Written and directed by Emily Dell, the film explores inner and outer demons and how they can affect a young woman trying to get ahead in her career. This is done with a lot of scenes where the lead is on her own, working and practicing her presentation. The film is a decent character study, but it does feel a bit long and meandering in how it finally gets to where it needs to go. The horror of the story takes a bit to show up with a few good sequences that bring the dread and creep factor, but those are few and far in-between. The final showdown is expected and not as effective or satisfying as hoped for.
Playing the title character is Aimee Garcia. She does a good job, acting with talent and restraint when needed. She does seem a bit lost at times, but this may be due to the film’s script or direction, it’s hard to define where the lost feeling comes from, but it’s there and it keeps coming back. In some scenes, the way she is lost makes sense, in others, not so much. The rest of the cast does decent work, nothing stands out particularly.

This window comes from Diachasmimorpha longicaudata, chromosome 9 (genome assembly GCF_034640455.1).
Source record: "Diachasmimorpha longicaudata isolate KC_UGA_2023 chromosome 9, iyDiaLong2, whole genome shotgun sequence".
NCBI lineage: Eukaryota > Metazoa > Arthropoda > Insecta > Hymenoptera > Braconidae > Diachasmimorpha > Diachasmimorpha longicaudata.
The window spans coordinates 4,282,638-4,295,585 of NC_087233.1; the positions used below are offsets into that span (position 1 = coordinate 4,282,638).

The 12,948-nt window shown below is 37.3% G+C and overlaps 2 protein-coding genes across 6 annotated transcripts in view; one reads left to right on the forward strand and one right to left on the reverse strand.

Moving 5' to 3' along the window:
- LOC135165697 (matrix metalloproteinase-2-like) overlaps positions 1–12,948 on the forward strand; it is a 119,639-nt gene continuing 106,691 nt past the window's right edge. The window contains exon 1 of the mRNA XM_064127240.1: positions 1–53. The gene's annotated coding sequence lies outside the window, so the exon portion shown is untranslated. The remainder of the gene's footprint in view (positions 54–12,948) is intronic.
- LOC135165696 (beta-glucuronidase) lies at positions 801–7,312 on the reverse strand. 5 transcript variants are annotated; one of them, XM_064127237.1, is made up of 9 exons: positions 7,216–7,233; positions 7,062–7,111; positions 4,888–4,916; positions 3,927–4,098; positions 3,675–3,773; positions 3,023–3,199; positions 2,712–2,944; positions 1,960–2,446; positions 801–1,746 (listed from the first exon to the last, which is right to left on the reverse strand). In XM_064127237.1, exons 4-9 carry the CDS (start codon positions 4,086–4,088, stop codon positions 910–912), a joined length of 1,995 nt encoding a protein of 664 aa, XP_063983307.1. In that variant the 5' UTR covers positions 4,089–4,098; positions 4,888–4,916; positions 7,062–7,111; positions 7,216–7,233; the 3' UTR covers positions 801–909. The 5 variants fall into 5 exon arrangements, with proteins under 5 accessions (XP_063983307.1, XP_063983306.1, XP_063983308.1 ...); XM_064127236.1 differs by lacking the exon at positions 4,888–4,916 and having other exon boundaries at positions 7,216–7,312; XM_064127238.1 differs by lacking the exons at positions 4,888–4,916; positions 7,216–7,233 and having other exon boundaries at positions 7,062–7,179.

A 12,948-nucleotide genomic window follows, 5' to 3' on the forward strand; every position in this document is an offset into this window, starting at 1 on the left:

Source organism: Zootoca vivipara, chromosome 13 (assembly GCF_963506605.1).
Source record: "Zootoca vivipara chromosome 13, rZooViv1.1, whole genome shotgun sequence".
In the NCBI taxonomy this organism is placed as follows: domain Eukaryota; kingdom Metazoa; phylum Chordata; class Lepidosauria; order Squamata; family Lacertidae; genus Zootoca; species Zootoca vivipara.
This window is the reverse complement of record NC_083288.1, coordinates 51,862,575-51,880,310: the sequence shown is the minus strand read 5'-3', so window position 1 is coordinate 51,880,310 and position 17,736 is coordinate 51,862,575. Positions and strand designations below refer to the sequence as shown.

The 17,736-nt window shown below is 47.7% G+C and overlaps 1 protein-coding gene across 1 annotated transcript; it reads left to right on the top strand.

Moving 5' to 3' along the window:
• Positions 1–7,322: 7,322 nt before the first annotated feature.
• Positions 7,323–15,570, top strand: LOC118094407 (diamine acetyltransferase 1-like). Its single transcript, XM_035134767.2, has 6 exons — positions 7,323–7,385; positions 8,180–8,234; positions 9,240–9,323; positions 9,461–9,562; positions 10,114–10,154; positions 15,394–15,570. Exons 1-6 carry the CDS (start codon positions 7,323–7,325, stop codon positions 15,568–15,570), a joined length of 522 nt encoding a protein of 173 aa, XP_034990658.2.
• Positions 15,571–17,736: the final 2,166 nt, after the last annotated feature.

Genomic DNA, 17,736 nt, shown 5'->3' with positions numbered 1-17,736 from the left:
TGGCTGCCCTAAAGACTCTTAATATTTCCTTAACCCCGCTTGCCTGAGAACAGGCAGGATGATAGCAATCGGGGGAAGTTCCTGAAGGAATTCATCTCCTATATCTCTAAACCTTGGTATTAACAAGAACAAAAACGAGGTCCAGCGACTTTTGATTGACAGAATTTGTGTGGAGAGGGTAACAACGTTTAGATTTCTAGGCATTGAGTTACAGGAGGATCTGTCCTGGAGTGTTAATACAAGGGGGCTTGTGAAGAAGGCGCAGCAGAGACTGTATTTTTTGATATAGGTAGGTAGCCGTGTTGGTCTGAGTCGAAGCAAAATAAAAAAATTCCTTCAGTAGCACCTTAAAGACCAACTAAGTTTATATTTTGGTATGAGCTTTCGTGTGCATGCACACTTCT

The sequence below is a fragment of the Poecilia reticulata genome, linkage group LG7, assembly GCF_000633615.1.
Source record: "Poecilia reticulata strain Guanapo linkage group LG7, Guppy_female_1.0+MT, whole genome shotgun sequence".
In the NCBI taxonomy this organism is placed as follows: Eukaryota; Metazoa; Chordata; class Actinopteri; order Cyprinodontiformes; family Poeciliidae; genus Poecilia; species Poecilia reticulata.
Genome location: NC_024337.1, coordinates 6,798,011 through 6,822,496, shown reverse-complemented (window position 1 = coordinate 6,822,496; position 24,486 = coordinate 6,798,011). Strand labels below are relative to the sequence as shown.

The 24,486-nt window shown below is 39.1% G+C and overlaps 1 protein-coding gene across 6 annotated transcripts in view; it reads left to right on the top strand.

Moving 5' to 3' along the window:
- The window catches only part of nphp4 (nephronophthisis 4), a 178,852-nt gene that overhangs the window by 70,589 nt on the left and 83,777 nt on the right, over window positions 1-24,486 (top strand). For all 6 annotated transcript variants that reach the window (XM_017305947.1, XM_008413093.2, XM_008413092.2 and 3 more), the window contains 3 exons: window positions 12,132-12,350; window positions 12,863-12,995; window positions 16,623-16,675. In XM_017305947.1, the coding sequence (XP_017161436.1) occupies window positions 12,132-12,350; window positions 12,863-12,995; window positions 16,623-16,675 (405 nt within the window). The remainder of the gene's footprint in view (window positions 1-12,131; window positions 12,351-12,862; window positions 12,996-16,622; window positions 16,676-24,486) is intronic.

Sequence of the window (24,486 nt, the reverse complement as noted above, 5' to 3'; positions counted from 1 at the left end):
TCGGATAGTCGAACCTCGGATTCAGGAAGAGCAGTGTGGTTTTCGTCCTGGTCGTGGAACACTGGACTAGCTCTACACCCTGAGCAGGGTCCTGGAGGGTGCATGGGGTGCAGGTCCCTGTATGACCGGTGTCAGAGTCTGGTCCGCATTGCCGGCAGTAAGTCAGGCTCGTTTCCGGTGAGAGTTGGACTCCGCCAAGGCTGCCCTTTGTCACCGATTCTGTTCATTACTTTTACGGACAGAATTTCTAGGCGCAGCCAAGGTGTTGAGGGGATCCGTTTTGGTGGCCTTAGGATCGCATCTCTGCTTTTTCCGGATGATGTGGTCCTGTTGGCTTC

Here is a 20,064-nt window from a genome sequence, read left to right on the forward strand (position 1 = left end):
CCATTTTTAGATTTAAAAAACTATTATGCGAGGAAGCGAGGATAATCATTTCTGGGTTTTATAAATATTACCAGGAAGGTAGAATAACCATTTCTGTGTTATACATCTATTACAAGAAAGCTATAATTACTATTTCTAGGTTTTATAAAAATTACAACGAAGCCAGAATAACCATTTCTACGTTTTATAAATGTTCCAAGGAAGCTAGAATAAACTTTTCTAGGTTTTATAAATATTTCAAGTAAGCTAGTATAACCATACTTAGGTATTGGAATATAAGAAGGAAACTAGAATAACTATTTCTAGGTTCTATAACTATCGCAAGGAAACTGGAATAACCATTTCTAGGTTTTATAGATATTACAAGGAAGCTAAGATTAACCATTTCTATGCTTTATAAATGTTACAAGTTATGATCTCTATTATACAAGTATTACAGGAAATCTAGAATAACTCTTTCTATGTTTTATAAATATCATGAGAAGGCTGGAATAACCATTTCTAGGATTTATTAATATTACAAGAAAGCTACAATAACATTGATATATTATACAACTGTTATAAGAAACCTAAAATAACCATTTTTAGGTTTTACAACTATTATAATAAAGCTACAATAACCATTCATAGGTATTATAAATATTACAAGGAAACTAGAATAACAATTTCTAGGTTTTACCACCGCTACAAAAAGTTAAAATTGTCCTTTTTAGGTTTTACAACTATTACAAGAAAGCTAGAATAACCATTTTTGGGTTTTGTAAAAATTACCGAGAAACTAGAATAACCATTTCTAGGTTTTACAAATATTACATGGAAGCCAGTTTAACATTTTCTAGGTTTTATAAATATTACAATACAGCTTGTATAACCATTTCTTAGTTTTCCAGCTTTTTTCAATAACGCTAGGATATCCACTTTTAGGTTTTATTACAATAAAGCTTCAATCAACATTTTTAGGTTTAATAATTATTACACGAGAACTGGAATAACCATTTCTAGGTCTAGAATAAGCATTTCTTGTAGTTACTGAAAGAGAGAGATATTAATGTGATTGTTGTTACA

The make-up on the evil being looks decent, with work by Jane Powers and Violet Vang bringing it to life, but again, not particularly spectacular or particularly original. It’s serviceable but lacks that little extra something that would have made it truly great. The film does use this being to a fun, spooky-ish effect, just not in a way that is really scary or effective.
Helen is one of those short films that straddles the mid-level of everything: scares, effects, acting, and effectiveness. It has interesting ideas and scenes but it doesn’t lead to anything all that exciting or satisfying. It’s decent, but not great. It’s a bit entertaining, but not excitedly so. It’s middle of the road across the board unfortunately.